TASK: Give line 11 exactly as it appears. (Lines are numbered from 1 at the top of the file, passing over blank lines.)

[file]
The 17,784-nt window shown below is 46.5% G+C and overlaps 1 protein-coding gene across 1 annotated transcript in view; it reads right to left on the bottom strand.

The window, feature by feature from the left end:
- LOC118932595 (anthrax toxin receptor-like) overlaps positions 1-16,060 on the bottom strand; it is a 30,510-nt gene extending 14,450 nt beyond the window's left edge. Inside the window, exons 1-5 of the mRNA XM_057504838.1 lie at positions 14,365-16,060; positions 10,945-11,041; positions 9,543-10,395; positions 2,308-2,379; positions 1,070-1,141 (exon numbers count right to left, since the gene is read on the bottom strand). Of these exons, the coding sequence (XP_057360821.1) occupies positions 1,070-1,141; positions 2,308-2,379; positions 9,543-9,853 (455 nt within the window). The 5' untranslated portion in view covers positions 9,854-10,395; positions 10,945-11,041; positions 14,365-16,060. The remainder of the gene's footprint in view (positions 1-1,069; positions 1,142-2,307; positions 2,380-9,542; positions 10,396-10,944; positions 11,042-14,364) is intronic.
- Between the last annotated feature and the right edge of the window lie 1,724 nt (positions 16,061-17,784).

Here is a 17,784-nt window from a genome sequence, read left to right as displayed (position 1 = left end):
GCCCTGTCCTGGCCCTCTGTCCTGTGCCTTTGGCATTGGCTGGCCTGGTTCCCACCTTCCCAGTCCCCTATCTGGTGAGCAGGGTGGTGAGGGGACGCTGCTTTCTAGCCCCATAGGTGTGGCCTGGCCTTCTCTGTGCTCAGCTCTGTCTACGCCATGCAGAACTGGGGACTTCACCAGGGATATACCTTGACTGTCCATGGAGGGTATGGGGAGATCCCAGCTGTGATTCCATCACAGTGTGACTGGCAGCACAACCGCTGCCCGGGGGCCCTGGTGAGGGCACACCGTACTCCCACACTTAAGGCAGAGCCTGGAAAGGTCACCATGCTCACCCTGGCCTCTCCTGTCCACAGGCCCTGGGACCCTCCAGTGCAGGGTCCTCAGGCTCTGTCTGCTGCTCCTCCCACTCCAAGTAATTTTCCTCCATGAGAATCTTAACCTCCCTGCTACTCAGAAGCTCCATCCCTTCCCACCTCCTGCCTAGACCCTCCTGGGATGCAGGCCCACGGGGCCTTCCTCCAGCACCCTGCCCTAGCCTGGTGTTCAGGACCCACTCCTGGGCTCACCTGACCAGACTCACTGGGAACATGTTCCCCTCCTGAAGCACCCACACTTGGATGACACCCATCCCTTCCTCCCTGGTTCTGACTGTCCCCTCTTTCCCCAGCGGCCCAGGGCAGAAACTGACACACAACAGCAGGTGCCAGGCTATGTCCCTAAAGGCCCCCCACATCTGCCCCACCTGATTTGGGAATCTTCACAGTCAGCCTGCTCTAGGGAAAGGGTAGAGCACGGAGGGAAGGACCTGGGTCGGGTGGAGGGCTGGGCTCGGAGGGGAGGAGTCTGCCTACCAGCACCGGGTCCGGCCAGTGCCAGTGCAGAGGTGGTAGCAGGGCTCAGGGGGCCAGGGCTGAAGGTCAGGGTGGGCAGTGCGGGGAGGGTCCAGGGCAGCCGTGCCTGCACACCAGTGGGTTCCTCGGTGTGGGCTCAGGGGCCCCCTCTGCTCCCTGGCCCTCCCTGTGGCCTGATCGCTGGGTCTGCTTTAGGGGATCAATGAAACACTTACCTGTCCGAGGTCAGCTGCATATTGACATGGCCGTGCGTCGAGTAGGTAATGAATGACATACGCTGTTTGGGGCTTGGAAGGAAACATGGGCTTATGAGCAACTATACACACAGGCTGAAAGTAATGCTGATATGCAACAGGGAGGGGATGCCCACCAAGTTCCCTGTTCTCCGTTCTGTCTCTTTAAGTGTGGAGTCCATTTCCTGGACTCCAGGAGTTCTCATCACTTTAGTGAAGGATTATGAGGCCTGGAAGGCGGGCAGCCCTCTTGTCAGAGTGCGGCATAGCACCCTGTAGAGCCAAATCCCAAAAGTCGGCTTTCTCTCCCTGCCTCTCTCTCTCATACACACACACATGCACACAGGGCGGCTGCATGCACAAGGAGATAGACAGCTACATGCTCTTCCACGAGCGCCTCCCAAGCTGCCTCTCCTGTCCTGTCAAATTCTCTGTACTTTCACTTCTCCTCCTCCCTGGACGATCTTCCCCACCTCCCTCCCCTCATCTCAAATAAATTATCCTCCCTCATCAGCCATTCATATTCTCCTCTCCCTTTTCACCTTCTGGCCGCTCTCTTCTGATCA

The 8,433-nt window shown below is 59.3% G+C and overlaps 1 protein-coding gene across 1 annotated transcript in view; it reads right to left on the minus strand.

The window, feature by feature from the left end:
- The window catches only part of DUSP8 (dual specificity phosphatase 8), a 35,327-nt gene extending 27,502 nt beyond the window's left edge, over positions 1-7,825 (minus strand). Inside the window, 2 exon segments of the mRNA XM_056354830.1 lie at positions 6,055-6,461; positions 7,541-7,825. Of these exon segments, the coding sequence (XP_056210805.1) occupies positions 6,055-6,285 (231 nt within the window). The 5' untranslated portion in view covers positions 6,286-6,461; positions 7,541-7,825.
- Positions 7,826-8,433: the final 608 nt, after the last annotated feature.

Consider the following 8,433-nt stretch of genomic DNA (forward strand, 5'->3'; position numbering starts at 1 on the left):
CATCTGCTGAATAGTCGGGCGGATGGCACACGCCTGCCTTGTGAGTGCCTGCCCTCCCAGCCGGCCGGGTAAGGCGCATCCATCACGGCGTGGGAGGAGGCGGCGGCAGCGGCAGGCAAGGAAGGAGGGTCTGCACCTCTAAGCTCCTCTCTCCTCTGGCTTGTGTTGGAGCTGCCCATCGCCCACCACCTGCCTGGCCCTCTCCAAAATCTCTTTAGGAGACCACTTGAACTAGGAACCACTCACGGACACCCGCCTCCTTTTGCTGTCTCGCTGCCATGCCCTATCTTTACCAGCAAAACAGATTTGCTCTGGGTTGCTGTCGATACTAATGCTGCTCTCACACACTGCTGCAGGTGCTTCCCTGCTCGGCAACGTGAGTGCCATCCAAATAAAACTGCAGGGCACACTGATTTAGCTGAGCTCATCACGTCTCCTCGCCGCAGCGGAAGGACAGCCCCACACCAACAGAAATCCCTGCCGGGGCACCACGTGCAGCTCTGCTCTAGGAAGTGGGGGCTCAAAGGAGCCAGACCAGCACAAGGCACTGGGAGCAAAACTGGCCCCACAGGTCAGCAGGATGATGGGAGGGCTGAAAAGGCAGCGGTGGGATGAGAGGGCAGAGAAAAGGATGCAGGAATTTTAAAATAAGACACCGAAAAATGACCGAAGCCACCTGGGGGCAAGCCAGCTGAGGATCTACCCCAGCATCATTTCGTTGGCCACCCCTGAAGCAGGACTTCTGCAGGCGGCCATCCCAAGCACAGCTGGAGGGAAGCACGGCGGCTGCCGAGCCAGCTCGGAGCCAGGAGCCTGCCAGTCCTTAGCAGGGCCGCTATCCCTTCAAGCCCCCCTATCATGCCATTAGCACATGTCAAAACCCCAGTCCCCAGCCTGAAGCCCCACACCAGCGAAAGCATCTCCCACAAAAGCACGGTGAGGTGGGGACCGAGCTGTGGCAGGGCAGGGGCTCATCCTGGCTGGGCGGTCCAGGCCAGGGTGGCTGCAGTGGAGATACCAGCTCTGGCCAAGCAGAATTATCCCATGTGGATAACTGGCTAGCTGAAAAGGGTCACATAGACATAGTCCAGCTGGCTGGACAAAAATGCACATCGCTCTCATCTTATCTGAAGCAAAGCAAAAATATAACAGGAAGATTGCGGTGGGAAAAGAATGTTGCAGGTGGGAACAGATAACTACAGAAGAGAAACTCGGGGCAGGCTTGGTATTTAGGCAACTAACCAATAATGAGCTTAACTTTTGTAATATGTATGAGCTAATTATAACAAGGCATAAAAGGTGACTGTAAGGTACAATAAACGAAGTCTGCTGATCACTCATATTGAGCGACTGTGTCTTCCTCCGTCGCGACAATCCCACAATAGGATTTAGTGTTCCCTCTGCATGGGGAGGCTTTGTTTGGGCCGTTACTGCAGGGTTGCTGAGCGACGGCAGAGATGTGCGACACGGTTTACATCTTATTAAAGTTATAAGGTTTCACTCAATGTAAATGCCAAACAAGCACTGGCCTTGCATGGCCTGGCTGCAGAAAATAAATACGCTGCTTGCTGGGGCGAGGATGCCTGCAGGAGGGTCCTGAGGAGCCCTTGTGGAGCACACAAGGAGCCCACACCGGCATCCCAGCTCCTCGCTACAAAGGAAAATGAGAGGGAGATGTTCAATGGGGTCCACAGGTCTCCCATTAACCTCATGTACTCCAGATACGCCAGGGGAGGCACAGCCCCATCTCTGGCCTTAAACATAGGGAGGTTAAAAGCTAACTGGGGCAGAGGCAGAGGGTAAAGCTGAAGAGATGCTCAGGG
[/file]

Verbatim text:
Consider the following 8,433-nt stretch of genomic DNA (forward strand, 5'->3'; position numbering starts at 1 on the left):